Last week, Norman Pearlstine, the Editor-in-Chief of Time Inc., decided to deliver notes that were taken by Matthew Cooper, a Time Inc. journalist, to Patrick J. Fitzgerald, the special prosecutor investigating the Valerie Plame case.
[Valerie Plame was the CIA agent outed by Robert Novak a newspaper column; the information was leaked to Novak and others. After Novak wrote his column, Cooper wrote that he had been given similar information from a confidential source. Time Inc. submitted Cooper’s notes under subpoena. The contents of these notes have not been publicly released, but Pearlstine has stated, “We believe that our decision to provide the Special Prosecutor with the subpoenaed records obviates the need for Matt Cooper to testify and certainly removes any justification for incarceration.” As the time of this writing, there are still outstanding subpoenas for Cooper and Judith Miller of the New York Times. It is not entirely clear if Novak has testified. (It is clear that Novak is an ass.)]
You can read about Pearlstine’s decision in the New York Times and Time magazine. Pearlstine also released a statement discussing his decision. The following quote from Pearlstine sums up his decision:
[…]Time Inc. shall deliver the subpoenaed records to the Special Counsel in accordance with its duties under the law. The same Constitution that protects the freedom of the press requires obedience to final decisions of the courts and respect for their rulings and judgments. That Time Inc. strongly disagrees with the courts provides no immunity. The innumerable Supreme Court decisions in which even Presidents have followed orders with which they strongly disagreed evidences that our nation lives by the rule of law and that none of us is above it.
The day his decision was announced, Pearlstine held an “on the record” town hall meeting at Time Inc. for all employees of the editorial divisions. (This includes me; the photo is from this town meeting.) Pearlstine stayed on message–while he went into a bit more depth regarding his decision, he did not waver from the gist of his written statement. He discussed several important issues:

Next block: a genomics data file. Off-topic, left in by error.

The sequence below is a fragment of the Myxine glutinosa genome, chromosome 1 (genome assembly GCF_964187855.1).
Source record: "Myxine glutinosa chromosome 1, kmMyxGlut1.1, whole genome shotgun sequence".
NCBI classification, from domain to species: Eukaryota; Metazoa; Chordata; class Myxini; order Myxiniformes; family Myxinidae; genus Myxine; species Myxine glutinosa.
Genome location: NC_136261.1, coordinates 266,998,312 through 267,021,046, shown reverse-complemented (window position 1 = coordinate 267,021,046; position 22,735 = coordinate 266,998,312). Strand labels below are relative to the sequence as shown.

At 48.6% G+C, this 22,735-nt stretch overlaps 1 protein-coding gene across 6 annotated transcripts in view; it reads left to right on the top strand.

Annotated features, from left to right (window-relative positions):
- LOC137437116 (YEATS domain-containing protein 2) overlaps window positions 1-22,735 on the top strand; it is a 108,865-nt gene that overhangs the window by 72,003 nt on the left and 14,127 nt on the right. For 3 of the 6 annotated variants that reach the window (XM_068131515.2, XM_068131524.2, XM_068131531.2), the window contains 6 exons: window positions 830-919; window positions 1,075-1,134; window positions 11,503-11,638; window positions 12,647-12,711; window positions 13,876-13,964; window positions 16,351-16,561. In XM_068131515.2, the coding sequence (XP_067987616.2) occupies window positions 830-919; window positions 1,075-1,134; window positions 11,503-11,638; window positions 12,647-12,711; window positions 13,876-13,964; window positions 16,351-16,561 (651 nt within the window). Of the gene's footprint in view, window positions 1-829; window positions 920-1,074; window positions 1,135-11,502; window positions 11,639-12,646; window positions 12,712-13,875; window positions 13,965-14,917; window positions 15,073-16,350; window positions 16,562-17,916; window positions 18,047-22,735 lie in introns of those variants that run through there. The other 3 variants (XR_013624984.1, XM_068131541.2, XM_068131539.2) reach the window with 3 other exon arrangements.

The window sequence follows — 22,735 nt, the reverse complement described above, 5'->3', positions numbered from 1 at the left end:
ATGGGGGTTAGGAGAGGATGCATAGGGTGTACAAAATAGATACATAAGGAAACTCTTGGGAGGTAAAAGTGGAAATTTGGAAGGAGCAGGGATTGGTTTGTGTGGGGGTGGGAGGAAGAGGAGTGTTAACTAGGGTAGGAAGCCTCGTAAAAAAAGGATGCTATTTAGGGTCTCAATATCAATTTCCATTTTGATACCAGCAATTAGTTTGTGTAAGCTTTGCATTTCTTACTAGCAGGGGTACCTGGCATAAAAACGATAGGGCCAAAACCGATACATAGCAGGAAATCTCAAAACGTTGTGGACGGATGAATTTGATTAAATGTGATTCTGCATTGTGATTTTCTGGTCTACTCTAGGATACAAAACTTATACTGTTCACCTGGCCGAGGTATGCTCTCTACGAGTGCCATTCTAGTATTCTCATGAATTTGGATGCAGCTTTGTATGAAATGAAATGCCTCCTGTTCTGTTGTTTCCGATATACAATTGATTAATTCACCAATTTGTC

- Money was not a factor.
- Senior managers, like Richard Parsons and Anne Moore, did not interfere with Pearlstine’s decision
- The decision was not made quickly or without great thought
Should I believe Pearlstine? I do. There is no good reason for him to lie about this kind of decision and his arguments were rational and well thought out. However, while Pearlstine was truthful and rational, his conclusions were incorrect.
Most importantly, Pearlstine gave inordinate weight to the rule of law. I believe the rule of law is important, but it is not sacrosanct. I believe we as a company and as individuals have a responsibility to violate the law in acts of civil disobedience if the law is wrong. And In this case the law is wrong. I do not believe that Time Inc. is above the law, and part of civil disobedience is receiving punishment for violating an unjust law.
Interestingly, I do not believe that Pearlstine believes the rule of law is absolute. I doubt he castigates the underground railroad for illegally freeing slaves. In addition, if one of our reporters is arrested in China for writing an “illegal” article, I hope we will do everything in our power–both legal and illegal under Chinese law–to keep that reporter out of prison in China.
Most of the town hall meeting was composed of questions from the floor. I asked about an ongoing libel suit against Sports Illustrated in which the judge has ruled that Don Yeager, an SI writer, must disclose his confidential sources. (A summary of the case is available at law.com.) Pearlstine’s response was very telling. He made a couple of jokes about the case and indicated if we lost, then we would just go to the penalty phase. We would not reveal our sources. How does the rule of law standard apply here?
On a personal level, I feel that Pearlstine’s decision was a betrayal of our company’s values and of one of our employees. It is a fundamental tenet of journalism that you do not reveal sources after promising them confidentiality. You shouldn’t always promise sources confidentiality, but once promised, you should not renege on your promise. Cooper made a promise of confidentiality to a source–a promise he is still keeping. If Pearlstine was uncomfortable with using Cooper’s confidential source, he had no business approving Cooper’s article for publication. In publishing Cooper’s article, Time Inc. was bound by the same promise of confidentiality.
Why should anyone trust Time Inc. to protect confidential sources in the future?
While I am an employee of Sports Illustrated and Time Inc., I do not in any way speak for Time Inc. I am not directly involved in making decisions that effect the content of our magazines. The comments above represent my own opinions.